Mastering Malware Analysis

Book description

Master malware analysis to protect your systems from getting infected

Key Features

  • Set up and model solutions, investigate malware, and prevent it from occurring in future
  • Learn core concepts of dynamic malware analysis, memory forensics, decryption, and much more
  • A practical guide to developing innovative solutions to numerous malware incidents

Book Description

With the ever-growing proliferation of technology, the risk of encountering malicious code or malware has also increased. Malware analysis has become one of the most trending topics in businesses in recent years due to multiple prominent ransomware attacks. Mastering Malware Analysis explains the universal patterns behind different malicious software types and how to analyze them using a variety of approaches. You will learn how to examine malware code and determine the damage it can possibly cause to your systems to ensure that it won't propagate any further. Moving forward, you will cover all aspects of malware analysis for the Windows platform in detail. Next, you will get to grips with obfuscation and anti-disassembly, anti-debugging, as well as anti-virtual machine techniques. This book will help you deal with modern cross-platform malware. Throughout the course of this book, you will explore real-world examples of static and dynamic malware analysis, unpacking and decrypting, and rootkit detection. Finally, this book will help you strengthen your defenses and prevent malware breaches for IoT devices and mobile platforms. By the end of this book, you will have learned to effectively analyze, investigate, and build innovative solutions to handle any malware incidents.

What you will learn

  • Explore widely used assembly languages to strengthen your reverse-engineering skills
  • Master different executable file formats, programming languages, and relevant APIs used by attackers
  • Perform static and dynamic analysis for multiple platforms and file types
  • Get to grips with handling sophisticated malware cases
  • Understand real advanced attacks, covering all stages from infiltration to hacking the system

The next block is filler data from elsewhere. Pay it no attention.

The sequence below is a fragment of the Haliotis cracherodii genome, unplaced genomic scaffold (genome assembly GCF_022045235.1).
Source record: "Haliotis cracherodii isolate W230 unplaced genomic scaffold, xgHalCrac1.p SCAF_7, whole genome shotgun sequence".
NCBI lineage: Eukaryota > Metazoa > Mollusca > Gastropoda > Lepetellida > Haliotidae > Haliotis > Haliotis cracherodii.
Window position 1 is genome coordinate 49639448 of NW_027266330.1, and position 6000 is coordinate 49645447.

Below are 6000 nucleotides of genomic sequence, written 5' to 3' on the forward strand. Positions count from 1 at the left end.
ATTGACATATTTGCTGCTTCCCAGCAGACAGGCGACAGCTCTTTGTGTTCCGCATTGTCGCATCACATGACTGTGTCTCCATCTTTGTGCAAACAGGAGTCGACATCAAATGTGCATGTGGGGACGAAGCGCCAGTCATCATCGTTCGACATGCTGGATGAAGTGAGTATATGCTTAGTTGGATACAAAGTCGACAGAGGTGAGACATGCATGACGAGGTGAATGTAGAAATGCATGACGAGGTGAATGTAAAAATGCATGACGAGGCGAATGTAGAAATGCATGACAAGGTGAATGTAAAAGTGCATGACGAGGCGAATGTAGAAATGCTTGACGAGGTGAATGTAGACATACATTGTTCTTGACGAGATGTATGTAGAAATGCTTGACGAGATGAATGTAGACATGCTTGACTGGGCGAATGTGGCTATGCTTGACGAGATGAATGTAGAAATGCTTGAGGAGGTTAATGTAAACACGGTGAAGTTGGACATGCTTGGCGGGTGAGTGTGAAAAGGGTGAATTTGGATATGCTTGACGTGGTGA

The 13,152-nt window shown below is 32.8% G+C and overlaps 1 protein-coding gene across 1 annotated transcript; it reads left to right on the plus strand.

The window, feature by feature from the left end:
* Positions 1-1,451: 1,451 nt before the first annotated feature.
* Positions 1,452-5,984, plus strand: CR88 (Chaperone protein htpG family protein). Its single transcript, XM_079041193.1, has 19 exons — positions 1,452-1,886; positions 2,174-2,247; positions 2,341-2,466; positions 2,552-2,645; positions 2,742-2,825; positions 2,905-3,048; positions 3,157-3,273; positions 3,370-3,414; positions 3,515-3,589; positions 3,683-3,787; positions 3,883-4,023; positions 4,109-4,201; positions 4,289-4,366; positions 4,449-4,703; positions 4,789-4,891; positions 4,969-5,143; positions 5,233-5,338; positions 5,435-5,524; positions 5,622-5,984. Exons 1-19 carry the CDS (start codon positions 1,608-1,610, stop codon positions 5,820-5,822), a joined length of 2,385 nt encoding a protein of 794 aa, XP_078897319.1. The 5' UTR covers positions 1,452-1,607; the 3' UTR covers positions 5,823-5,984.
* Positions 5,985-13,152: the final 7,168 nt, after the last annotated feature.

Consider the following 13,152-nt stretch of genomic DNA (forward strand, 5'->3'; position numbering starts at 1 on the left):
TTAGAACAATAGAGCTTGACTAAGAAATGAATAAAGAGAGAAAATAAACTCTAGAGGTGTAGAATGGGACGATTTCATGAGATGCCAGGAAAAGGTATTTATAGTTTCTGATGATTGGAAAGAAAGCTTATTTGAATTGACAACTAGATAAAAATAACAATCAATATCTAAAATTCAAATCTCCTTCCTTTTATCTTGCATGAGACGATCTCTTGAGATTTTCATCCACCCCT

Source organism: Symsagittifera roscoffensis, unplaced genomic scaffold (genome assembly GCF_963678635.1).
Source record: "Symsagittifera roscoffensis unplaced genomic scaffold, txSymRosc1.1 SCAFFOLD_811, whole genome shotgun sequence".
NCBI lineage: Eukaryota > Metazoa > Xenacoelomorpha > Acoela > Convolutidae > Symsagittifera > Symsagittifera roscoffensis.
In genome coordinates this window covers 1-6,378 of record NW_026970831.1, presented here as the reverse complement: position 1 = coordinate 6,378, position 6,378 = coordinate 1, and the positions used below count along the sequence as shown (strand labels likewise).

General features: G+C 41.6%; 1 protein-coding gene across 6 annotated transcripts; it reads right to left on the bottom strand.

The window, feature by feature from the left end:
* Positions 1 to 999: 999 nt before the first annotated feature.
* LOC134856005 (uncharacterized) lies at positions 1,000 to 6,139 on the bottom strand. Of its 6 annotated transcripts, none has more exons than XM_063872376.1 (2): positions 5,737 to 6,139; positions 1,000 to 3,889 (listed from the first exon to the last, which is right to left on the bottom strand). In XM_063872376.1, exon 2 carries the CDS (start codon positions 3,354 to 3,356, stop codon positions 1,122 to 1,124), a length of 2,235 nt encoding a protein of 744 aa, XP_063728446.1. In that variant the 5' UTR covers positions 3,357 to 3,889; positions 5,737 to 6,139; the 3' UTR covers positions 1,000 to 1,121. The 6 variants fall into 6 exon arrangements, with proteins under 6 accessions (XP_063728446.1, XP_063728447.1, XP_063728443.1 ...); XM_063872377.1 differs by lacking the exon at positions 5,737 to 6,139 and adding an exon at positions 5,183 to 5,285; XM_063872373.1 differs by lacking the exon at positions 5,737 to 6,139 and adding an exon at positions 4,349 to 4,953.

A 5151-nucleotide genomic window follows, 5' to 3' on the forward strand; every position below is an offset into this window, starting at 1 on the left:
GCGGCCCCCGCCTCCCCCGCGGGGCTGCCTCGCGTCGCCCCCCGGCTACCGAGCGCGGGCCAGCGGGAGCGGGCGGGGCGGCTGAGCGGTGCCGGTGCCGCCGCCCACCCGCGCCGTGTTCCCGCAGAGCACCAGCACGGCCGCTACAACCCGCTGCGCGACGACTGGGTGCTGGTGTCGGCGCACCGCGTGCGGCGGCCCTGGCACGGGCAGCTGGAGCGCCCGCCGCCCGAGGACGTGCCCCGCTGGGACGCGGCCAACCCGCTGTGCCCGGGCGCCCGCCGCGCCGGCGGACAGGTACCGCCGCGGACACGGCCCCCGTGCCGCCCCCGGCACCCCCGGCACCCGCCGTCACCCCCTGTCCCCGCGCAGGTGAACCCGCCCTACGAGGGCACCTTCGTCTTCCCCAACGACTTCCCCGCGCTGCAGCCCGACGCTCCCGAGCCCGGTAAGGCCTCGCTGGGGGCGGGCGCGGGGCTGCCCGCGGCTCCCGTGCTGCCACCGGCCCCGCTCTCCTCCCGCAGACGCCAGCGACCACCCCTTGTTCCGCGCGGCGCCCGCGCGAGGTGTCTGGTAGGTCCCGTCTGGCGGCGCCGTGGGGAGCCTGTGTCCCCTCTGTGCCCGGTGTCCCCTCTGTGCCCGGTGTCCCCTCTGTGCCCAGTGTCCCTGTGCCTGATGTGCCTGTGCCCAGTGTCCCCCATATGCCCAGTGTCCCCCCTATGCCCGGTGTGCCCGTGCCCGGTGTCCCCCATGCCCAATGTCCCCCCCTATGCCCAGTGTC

• Learn to bypass anti-reverse engineering techniques

Who this book is for

If you are an IT security administrator, forensic analyst, or malware researcher looking to secure against malicious software or investigate malicious code, this book is for you. Prior programming experience and a fair understanding of malware attacks and investigation is expected.

Publisher resources

Download Example Code

Table of contents

  1. Title Page
  2. Copyright and Credits
    1. Mastering Malware Analysis
  3. About Packt
    1. Why subscribe?
  4. Contributors
    1. About the authors
    2. About the reviewers
    3. Packt is searching for authors like you
  5. Preface
    1. Who this book is for
    2. What this book covers
    3. To get the most out of this book
    4. Download the example code files
    5. Download the color images
    6. Conventions used
    7. Get in touch
    8. Reviews
  6. Section 1: Fundamental Theory
  7. A Crash Course in CISC/RISC and Programming Basics
    1. Basic concepts
    2. Registers
    3. Memory
    4. Virtual memory
    5. Stack
    6. Branches, loops, and conditions
    7. Exceptions, interrupts, and communicating with other devices
    8. Assembly languages
    9. CISC versus RISC
    10. Types of instructions
    11. Becoming familiar with x86 (IA-32 and x64)
    12. Registers
    13. Special registers
    14. The instruction structure
    15. opcode
    16. dest
    17. src
    18. The instruction set
    19. Data manipulation instructions
    20. Data transfer instructions
    21. Flow control instructions
    22. Arguments, local variables, and calling conventions (in x86 and x64)
    23. stdcall
    24. Arguments
    25. Local variables
    26. cdecl
    27. fastcall
    28. thiscall
    29. The x64 calling convention
    30. Exploring ARM assembly
    31. Basics
    32. Instruction sets
    33. Basics of MIPS
    34. Basics
    35. The instruction set
    36. Diving deep into PowerPC
    37. Basics
    38. The instruction set
    39. Covering the SuperH assembly
    40. Basics
    41. The instruction set
    42. Working with SPARC
    43. Basics
    44. The instruction set
    45. Moving from assembly to high-level programming languages
    46. Arithmetic statements
    47. If conditions
    48. While loop conditions
    49. Summary
  8. Section 2: Diving Deep into Windows Malware
  9. Basic Static and Dynamic Analysis for x86/x64
    1. Working with the PE header structure
    2. Why PE?
    3. Exploring PE structure
    4. MZ header
    5. PE header
    6. File header
    7. Optional header
    8. Data directory
    9. Section table
    10. PE+ (x64 PE)
    11. PE header analysis tools
    12. Static and dynamic linking
    13. Static linking
    14. Dynamic linking
    15. Dynamic link libraries
    16. Application programming interface
    17. Dynamic API loading
    18. Using PE header information for static analysis
    19. How to use PE header for incident handling
    20. How to use a PE header for threat intelligence
    21. PE loading and process creation
    22. Basic terminology
    23. What's process?
    24. Virtual memory to physical memory mapping
    25. Threads
    26. Important data structures: TIB, TEB, and PEB
    27. Process loading step by step